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Richmond deputies adding tasers

Tuesday, March 26, 2013 8:22 PM
Last updated Wednesday, March 27, 2013 9:03 PM
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Richmond County deputies began getting a 50,000-volt option to their utility belts this week.

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Richmond County Deputy Larry Thigpen holds one of the sheriff's office's new tasers.  MICHAEL HOLAHAN/STAFF
Richmond County Deputy Larry Thigpen holds one of the sheriff's office's new tasers.

“It won’t benefit just us,” Capt. Gerald Metzler said of the new Taser X2. “I actually think it will benefit the public to a large extent.”

More than 300 uniformed deputies trained with tasers over the past month. Each trainee was required to be zapped.

“It was the most uncomfortable feeling you can imagine for five seconds,” Metzler said. “For those five seconds I was incapacitated completely. Anything anyone wanted to do to me could have been done.”

The pain passed after several seconds, he said.

Metzler said he expects the number of people willing to fight with deputies will drop when word gets out they have tasers. Most people, he said, know about the “uncomfortable” jolt of electricity thanks to television and the Internet and are not eager to experience it.

Capt. John Francisco said the tasers could result in decreased injuries to officers and suspects and reduce workman’s compensation claims.

The law allows officers to go one step above the force used against them. Without the taser, officers had the option of using hands, fists, a baton, chemical sprays or handgun.

“We’re putting a tool in place of all of them,” Metzler said. “The taser can be used in place of everything else except deadly force.”

Officers can still use the other tools when necessary, but the chemical sprays will be removed from the utility belts. Francisco said tasers and spray are not a safe mix.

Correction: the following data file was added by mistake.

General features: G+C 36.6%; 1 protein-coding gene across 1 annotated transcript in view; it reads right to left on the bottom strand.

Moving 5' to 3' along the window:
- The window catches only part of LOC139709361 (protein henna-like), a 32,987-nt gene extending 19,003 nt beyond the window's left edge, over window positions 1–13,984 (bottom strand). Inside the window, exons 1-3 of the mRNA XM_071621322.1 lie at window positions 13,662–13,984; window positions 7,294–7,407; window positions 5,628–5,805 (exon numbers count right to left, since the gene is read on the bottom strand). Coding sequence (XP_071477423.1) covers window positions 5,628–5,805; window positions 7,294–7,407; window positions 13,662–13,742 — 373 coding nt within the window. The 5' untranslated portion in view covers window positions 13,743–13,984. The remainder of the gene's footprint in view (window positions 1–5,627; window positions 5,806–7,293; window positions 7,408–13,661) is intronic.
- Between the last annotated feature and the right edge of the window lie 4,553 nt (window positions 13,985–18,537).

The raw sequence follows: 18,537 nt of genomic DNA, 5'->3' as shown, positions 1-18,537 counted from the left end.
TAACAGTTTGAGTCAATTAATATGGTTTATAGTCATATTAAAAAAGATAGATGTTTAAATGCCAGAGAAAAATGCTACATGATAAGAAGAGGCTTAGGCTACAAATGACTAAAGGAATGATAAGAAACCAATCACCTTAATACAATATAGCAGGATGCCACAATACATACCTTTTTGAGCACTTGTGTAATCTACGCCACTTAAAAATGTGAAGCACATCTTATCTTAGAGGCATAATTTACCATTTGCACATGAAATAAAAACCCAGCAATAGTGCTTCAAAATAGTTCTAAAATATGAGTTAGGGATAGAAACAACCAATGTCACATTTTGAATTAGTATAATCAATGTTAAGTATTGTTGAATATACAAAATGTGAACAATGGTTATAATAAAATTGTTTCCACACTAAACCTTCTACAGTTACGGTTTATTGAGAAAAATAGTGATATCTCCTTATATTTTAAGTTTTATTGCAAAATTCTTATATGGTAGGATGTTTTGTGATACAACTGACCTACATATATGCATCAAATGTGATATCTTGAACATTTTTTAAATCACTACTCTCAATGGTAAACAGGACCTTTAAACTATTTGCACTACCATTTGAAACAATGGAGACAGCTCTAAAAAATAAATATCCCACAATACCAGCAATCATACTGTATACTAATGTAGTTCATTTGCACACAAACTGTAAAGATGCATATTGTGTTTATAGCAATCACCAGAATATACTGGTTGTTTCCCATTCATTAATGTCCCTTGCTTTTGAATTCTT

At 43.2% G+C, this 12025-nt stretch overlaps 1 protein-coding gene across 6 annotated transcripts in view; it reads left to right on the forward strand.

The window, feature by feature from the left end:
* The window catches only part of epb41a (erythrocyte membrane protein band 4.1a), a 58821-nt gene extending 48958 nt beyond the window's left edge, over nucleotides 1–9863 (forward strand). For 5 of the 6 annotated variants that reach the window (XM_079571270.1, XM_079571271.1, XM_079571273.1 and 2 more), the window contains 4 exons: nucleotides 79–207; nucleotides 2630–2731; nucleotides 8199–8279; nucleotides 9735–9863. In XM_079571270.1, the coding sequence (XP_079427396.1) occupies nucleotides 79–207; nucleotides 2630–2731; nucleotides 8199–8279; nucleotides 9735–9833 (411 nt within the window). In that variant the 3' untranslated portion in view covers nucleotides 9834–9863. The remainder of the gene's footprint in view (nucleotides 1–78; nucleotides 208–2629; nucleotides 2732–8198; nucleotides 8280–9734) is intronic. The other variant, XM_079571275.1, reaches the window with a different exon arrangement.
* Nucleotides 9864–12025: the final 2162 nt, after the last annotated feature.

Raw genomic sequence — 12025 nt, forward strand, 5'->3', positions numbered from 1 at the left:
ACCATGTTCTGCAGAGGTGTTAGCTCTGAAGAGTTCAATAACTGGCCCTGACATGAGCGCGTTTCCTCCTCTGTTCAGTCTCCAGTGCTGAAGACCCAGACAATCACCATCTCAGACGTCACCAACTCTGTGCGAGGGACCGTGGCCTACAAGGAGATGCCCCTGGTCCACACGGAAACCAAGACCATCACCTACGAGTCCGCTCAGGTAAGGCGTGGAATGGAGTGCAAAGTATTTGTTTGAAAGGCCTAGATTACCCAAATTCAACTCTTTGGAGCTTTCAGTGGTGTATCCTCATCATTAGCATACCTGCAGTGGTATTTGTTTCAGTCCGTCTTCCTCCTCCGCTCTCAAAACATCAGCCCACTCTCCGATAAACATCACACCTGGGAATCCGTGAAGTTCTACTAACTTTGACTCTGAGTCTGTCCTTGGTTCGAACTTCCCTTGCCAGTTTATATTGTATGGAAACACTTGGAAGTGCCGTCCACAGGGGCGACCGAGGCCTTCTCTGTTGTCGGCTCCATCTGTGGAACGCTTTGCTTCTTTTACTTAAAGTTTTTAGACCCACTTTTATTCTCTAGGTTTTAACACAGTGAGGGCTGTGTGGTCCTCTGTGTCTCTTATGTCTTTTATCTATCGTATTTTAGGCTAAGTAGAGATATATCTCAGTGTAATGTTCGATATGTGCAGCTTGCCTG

“We’ll still have it, but it won’t be carried on the belt,” he said. “We try not to have a joint deployment of the taser and OC spray at the same time.”

Metzler said he’s found some people can fight through a spray, but with the taser, resistance is much less likely.

Tasers will be issued to deputies throughout the week. Metzler said the office hopes to continue purchasing more until all officers are equipped.

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fedex227 03/27/13 - 01:22 pm
Is it just me ...

or did everyone just assume that RC deputies already had access to tasers (deployed for police use since 2002). I just find it amazing that it took so long for Augusta to incorporate such an effective law enforcement tool into their arsenal. Interesing.

I'm Back Again
I'm Back Again 03/27/13 - 07:04 am
There's a new sheriff in

There's a new sheriff in town! And with that comes new ideas. So far I have only heard awesome things about sheriff Roundtree, and this is another one. Out with the old, and in with the new.
Funny comment above, about how you assume things about the deputies. That's what's wrong with society today. Most people assume things before they ever take 3 seconds to educate themselves. Had you taken the time, you would have found that deputies have been asking for tasers for years, but either Ronnie Strength said no, or the commissioners wouldn't approve the funds to buy them.
So like I said, new sheriff, new ideas and rules.

itsanotherday1 03/27/13 - 08:53 am

There have been numerous incidents reported in the recent past where tasers could have been deployed and saved the officer some hand to hand tussling.

bubbasauce 03/27/13 - 10:36 am
Shock and Awe - Awesome!

Shock and Awe - Awesome!

David Parker
David Parker 03/27/13 - 03:43 pm
Don't do it bro!

Don't do it bro!

Willie Loman
Willie Loman 03/27/13 - 11:20 pm
Don't taze me, bro.

This has been proven to be a non-lethal way to subdue a subject. Glad that the ARCSD has finally provided its officers with another alternative to deal with a potentially lethal situation.

Darby 03/29/13 - 06:11 pm
Just waiting for the first...

report of an injudicious use of the things.

Yes, they are good tool but subject to abuse without thorough training.

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